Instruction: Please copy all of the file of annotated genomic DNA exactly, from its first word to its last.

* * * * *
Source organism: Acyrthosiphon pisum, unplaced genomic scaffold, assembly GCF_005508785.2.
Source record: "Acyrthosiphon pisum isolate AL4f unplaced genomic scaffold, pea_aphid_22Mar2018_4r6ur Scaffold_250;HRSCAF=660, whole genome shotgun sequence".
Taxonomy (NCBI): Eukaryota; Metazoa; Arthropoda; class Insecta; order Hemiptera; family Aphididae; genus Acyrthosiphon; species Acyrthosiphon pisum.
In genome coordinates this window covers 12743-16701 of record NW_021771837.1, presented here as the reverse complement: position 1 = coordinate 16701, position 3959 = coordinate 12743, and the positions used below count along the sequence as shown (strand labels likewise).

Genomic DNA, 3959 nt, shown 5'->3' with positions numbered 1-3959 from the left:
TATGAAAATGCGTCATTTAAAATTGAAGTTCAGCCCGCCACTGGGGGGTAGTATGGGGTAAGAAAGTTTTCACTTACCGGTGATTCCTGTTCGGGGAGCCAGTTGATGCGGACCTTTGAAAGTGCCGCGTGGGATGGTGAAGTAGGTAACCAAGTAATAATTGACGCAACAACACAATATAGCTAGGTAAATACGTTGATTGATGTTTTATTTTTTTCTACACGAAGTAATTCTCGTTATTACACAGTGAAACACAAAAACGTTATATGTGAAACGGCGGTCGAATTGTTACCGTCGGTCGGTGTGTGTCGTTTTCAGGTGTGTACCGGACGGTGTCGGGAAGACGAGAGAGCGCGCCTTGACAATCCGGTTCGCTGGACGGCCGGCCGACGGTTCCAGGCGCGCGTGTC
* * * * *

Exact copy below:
Source organism: Acyrthosiphon pisum, unplaced genomic scaffold, assembly GCF_005508785.2.
Source record: "Acyrthosiphon pisum isolate AL4f unplaced genomic scaffold, pea_aphid_22Mar2018_4r6ur Scaffold_250;HRSCAF=660, whole genome shotgun sequence".
Taxonomy (NCBI): Eukaryota; Metazoa; Arthropoda; class Insecta; order Hemiptera; family Aphididae; genus Acyrthosiphon; species Acyrthosiphon pisum.
In genome coordinates this window covers 12743-16701 of record NW_021771837.1, presented here as the reverse complement: position 1 = coordinate 16701, position 3959 = coordinate 12743, and the positions used below count along the sequence as shown (strand labels likewise).

Genomic DNA, 3959 nt, shown 5'->3' with positions numbered 1-3959 from the left:
TATGAAAATGCGTCATTTAAAATTGAAGTTCAGCCCGCCACTGGGGGGTAGTATGGGGTAAGAAAGTTTTCACTTACCGGTGATTCCTGTTCGGGGAGCCAGTTGATGCGGACCTTTGAAAGTGCCGCGTGGGATGGTGAAGTAGGTAACCAAGTAATAATTGACGCAACAACACAATATAGCTAGGTAAATACGTTGATTGATGTTTTATTTTTTTCTACACGAAGTAATTCTCGTTATTACACAGTGAAACACAAAAACGTTATATGTGAAACGGCGGTCGAATTGTTACCGTCGGTCGGTGTGTGTCGTTTTCAGGTGTGTACCGGACGGTGTCGGGAAGACGAGAGAGCGCGCCTTGACAATCCGGTTCGCTGGACGGCCGGCCGACGGTTCCAGGCGCGCGTGTC